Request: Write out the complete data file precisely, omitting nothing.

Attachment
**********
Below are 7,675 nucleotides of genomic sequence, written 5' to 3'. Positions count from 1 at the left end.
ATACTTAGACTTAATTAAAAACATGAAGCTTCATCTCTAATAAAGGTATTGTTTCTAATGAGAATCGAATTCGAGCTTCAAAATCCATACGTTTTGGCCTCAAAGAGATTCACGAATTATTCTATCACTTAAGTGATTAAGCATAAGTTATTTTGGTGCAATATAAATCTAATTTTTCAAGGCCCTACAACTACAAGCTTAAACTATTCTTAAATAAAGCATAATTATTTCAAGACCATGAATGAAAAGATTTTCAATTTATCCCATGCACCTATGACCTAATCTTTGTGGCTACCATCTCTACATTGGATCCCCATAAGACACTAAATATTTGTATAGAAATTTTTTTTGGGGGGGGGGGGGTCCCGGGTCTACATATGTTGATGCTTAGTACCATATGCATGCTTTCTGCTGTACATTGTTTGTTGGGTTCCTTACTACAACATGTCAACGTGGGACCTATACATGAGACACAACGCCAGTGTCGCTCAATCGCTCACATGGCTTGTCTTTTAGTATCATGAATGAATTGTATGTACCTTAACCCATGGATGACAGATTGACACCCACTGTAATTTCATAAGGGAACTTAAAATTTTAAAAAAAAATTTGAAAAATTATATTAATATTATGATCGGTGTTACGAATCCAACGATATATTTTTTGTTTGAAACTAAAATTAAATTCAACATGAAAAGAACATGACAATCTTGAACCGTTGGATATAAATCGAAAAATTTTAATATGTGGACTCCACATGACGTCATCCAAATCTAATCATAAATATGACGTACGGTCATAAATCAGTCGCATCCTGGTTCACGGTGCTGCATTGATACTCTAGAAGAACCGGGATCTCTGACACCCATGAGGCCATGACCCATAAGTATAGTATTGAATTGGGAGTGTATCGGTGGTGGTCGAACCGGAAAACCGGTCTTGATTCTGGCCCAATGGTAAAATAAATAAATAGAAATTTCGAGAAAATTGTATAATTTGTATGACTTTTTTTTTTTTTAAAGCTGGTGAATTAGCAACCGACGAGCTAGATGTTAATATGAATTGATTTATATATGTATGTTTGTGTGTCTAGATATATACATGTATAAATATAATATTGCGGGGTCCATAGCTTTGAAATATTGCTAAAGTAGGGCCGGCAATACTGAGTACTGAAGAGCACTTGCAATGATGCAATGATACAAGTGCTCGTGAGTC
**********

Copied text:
Below are 7,675 nucleotides of genomic sequence, written 5' to 3'. Positions count from 1 at the left end.
ATACTTAGACTTAATTAAAAACATGAAGCTTCATCTCTAATAAAGGTATTGTTTCTAATGAGAATCGAATTCGAGCTTCAAAATCCATACGTTTTGGCCTCAAAGAGATTCACGAATTATTCTATCACTTAAGTGATTAAGCATAAGTTATTTTGGTGCAATATAAATCTAATTTTTCAAGGCCCTACAACTACAAGCTTAAACTATTCTTAAATAAAGCATAATTATTTCAAGACCATGAATGAAAAGATTTTCAATTTATCCCATGCACCTATGACCTAATCTTTGTGGCTACCATCTCTACATTGGATCCCCATAAGACACTAAATATTTGTATAGAAATTTTTTTTGGGGGGGGGGGGGTCCCGGGTCTACATATGTTGATGCTTAGTACCATATGCATGCTTTCTGCTGTACATTGTTTGTTGGGTTCCTTACTACAACATGTCAACGTGGGACCTATACATGAGACACAACGCCAGTGTCGCTCAATCGCTCACATGGCTTGTCTTTTAGTATCATGAATGAATTGTATGTACCTTAACCCATGGATGACAGATTGACACCCACTGTAATTTCATAAGGGAACTTAAAATTTTAAAAAAAAATTTGAAAAATTATATTAATATTATGATCGGTGTTACGAATCCAACGATATATTTTTTGTTTGAAACTAAAATTAAATTCAACATGAAAAGAACATGACAATCTTGAACCGTTGGATATAAATCGAAAAATTTTAATATGTGGACTCCACATGACGTCATCCAAATCTAATCATAAATATGACGTACGGTCATAAATCAGTCGCATCCTGGTTCACGGTGCTGCATTGATACTCTAGAAGAACCGGGATCTCTGACACCCATGAGGCCATGACCCATAAGTATAGTATTGAATTGGGAGTGTATCGGTGGTGGTCGAACCGGAAAACCGGTCTTGATTCTGGCCCAATGGTAAAATAAATAAATAGAAATTTCGAGAAAATTGTATAATTTGTATGACTTTTTTTTTTTTTAAAGCTGGTGAATTAGCAACCGACGAGCTAGATGTTAATATGAATTGATTTATATATGTATGTTTGTGTGTCTAGATATATACATGTATAAATATAATATTGCGGGGTCCATAGCTTTGAAATATTGCTAAAGTAGGGCCGGCAATACTGAGTACTGAAGAGCACTTGCAATGATGCAATGATACAAGTGCTCGTGAGTC